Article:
Marcel Bova
Biography and Statement

My close friend and sometime studio-mate Marcel Bova couldn’t be
bothered to write his own statement. On the condition that he no
longer freely “borrow” my paints and art materials, I’ve agreed to
compose this sketchy profile on his behalf. I say sketchy because
considering that I’ve now known Marcel for over twenty years, his life
remains more or less a mystery to me.

In the fall of 1990, I was introduced to Marcel on the corner of Salem
and Prince streets in Boston’s North End at 4:00 in the morning. We
bonded immediately over fresh baked bread and espresso, discussing
chance operations and improvised jazz as the sun rose over Copp’s
Hill. The Swiss passport that I saw him use in those early days as ID
confirms that Marcel was born in Zurich. Ominous envelopes from
international rent collectors reveal that he has spent extended periods
holed-up in Berlin, Hannover, Cologne, Paris, and New York City.
But no matter the locale, and although largely self-taught,Marcel’s
instincts, along with sheer dumb luck, have granted him access to some
of the world’s greatest art centers and museums, where he seems
never to have been a stranger.

While I’ve come to regard Marcel as one of my favorite artists, he’s
also one of the laziest I’ve ever known. For Marcel, several months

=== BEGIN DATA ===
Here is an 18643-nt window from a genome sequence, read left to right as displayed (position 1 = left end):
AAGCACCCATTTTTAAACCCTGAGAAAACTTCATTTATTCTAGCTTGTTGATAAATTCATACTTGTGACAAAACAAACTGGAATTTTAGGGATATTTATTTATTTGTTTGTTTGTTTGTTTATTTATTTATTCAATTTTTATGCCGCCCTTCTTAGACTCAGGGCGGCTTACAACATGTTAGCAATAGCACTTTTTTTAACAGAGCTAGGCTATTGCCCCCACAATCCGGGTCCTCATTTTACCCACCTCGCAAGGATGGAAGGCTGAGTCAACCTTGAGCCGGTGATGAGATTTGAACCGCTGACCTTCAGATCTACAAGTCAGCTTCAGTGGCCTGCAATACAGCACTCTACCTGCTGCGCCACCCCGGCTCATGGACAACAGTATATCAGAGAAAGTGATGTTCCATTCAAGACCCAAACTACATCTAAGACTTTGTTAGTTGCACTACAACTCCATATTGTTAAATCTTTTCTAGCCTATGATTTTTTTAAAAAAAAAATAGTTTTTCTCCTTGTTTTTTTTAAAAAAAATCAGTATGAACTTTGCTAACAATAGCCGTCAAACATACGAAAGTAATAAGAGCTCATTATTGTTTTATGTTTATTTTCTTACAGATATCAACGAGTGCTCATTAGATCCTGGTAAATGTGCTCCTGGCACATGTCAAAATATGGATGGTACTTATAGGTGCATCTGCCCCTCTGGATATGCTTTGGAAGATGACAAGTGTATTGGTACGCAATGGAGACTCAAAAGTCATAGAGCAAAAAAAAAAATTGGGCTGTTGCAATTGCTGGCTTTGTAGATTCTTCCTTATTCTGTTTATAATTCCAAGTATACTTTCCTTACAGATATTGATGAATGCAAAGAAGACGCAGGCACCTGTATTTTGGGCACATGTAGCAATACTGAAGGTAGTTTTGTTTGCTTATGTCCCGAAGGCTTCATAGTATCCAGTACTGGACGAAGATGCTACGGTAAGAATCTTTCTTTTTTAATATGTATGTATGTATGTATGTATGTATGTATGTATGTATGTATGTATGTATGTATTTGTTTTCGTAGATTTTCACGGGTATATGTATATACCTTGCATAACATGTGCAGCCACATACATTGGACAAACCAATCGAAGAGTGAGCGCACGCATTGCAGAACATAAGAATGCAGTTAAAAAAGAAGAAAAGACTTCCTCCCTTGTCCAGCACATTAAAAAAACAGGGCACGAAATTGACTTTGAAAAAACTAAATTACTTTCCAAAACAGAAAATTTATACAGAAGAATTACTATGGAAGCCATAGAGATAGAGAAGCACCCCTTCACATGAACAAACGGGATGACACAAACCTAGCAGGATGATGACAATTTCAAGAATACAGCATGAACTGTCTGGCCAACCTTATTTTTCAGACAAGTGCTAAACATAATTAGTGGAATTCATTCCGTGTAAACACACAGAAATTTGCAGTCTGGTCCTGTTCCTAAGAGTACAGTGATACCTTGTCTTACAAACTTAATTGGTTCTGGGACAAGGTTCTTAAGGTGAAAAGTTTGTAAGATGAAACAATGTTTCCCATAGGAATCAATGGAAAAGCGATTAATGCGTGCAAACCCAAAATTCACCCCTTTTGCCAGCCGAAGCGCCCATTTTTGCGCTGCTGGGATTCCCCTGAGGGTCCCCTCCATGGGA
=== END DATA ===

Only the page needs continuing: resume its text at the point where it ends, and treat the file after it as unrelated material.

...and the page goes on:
can pass between bursts of manic creativity. His work almost always
emerges in fully formed, cohesive series. The only sketchbook I’ve
ever seen him open contains no actual drawings or notations regarding
the shape or content of the physical works; there’s just an ongoing
list of potential titles. Marcel is also an adept recycler. Finished
pieces are typically constructed from scavenged scraps and leftover
supplies swept from the corners of my own studio, the keys to which
Marcel took the liberty of copying for himself. He never hesitates to
revive outdated design styles, forgotten modernist elements, or to
pick up the loose ends left in the wake of post-painterly abstraction.
And he will always make allowances for a kind of controlled chaos,
often courting the happy accident. His series might appear to be
technologically simple visual experiments, but they never lack his
utterly unique sophistication.

Perhaps what I admire most in Marcel’s work is his near total freedom
from the urge to carry a work to its formal conclusion. On several
occasions, Marcel has referenced Artaud’s essay “No More Masterpieces”
as a guidepost to his own irreverent process. More than once, he has
responded to my insistent questions about his artistic motivation with
a nonchalant, S’amusant (“It amuses me”). As I said, Marcel borrows
freely; he is a master of serious play, and on occasion, a player of
serious mastery. With time I’ve come to look forward to his periodic
visits and creative outbursts. Ruined brushes and vanishing tubes of
paint seem a small price to pay for his friendship.

 —Michael McKay, June 2012